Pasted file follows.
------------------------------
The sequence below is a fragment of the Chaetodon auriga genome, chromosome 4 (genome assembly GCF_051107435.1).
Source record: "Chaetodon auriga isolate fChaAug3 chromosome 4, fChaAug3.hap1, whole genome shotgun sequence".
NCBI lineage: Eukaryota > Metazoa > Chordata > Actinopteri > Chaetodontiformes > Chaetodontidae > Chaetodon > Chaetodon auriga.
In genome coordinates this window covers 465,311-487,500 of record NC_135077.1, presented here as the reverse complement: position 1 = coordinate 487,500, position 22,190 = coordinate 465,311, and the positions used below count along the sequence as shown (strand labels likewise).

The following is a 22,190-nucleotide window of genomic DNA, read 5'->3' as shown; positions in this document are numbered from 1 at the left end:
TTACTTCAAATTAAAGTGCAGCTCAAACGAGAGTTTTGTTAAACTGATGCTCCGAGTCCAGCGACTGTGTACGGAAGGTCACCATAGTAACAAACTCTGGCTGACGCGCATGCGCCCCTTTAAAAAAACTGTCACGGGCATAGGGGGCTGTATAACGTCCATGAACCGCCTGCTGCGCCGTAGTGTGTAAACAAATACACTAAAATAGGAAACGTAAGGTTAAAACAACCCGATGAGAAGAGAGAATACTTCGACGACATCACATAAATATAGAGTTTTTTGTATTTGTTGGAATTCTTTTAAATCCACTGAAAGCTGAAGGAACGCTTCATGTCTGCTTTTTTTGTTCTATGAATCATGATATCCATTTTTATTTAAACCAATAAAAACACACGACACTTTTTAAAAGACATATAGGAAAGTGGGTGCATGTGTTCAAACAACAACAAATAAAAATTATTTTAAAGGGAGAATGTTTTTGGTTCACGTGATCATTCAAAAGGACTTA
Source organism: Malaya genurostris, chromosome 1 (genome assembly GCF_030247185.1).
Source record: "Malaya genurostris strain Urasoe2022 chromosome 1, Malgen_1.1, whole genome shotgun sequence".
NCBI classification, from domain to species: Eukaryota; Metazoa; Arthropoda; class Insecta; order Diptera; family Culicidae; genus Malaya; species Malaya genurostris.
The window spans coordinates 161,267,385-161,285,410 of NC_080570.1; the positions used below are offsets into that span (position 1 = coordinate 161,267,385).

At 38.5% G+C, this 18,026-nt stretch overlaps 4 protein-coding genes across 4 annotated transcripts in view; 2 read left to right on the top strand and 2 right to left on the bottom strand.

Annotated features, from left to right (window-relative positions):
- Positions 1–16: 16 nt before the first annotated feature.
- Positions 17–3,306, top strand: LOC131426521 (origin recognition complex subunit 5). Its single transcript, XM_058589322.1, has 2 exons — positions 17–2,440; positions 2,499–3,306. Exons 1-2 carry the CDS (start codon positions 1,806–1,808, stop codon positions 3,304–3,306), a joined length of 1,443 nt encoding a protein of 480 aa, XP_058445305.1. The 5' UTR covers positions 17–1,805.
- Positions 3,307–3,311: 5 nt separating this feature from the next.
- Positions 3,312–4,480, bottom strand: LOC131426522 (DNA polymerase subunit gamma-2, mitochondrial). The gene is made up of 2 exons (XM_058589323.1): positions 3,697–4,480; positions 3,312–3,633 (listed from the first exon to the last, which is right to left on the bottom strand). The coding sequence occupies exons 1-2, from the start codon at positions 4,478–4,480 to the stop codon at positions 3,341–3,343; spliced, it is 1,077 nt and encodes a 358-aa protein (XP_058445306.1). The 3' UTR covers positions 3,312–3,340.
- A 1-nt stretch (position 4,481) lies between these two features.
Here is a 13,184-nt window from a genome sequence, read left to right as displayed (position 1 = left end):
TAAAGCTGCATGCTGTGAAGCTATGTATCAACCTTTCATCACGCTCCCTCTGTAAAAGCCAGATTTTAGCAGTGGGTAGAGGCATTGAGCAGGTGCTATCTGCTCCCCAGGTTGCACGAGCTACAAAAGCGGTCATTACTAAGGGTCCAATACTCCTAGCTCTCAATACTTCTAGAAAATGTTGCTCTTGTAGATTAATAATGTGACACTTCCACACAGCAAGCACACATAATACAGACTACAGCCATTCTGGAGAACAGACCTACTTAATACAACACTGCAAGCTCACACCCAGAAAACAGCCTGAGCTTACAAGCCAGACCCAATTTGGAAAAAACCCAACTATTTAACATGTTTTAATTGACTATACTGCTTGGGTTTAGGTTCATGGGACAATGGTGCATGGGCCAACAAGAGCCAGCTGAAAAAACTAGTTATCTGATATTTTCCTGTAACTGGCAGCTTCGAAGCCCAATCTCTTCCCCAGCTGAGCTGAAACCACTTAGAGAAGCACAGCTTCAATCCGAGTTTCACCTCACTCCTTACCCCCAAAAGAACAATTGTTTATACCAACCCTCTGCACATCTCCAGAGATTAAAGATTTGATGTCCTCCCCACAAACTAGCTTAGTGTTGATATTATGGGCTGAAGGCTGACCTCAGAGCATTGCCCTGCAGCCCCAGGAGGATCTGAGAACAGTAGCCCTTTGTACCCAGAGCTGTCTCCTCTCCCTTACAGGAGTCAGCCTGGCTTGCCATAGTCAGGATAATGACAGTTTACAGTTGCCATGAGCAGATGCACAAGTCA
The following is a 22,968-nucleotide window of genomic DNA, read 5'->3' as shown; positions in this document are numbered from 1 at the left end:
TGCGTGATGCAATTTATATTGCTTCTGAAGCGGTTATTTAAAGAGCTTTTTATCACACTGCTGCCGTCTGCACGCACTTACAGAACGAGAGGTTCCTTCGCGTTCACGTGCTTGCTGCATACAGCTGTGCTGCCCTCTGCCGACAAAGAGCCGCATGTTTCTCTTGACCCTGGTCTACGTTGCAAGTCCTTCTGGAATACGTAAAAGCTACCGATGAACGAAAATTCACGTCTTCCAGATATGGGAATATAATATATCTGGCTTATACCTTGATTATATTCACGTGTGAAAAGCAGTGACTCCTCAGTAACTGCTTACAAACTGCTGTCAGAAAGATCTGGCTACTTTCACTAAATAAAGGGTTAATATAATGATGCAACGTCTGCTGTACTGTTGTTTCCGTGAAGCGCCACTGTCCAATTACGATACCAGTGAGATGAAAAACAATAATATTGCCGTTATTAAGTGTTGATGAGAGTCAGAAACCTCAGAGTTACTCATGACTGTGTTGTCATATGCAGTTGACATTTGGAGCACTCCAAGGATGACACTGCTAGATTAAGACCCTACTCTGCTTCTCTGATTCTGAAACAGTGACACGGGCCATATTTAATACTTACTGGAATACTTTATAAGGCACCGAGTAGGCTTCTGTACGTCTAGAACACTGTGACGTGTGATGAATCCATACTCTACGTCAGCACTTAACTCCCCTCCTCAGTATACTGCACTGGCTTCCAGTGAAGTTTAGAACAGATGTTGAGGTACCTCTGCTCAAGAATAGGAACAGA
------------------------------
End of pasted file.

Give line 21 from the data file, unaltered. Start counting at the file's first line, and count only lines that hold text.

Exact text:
TGCGTGATGCAATTTATATTGCTTCTGAAGCGGTTATTTAAAGAGCTTTTTATCACACTGCTGCCGTCTGCACGCACTTACAGAACGAGAGGTTCCTTCGCGTTCACGTGCTTGCTGCATACAGCTGTGCTGCCCTCTGCCGACAAAGAGCCGCATGTTTCTCTTGACCCTGGTCTACGTTGCAAGTCCTTCTGGAATACGTAAAAGCTACCGATGAACGAAAATTCACGTCTTCCAGATATGGGAATATAATATATCTGGCTTATACCTTGATTATATTCACGTGTGAAAAGCAGTGACTCCTCAGTAACTGCTTACAAACTGCTGTCAGAAAGATCTGGCTACTTTCACTAAATAAAGGGTTAATATAATGATGCAACGTCTGCTGTACTGTTGTTTCCGTGAAGCGCCACTGTCCAATTACGATACCAGTGAGATGAAAAACAATAATATTGCCGTTATTAAGTGTTGATGAGAGTCAGAAACCTCAGAGTTACTCATGACTGTGTTGTCATATGCAGTTGACATTTGGAGCACTCCAAGGATGACACTGCTAGATTAAGACCCTACTCTGCTTCTCTGATTCTGAAACAGTGACACGGGCCATATTTAATACTTACTGGAATACTTTATAAGGCACCGAGTAGGCTTCTGTACGTCTAGAACACTGTGACGTGTGATGAATCCATACTCTACGTCAGCACTTAACTCCCCTCCTCAGTATACTGCACTGGCTTCCAGTGAAGTTTAGAACAGATGTTGAGGTACCTCTGCTCAAGAATAGGAACAGA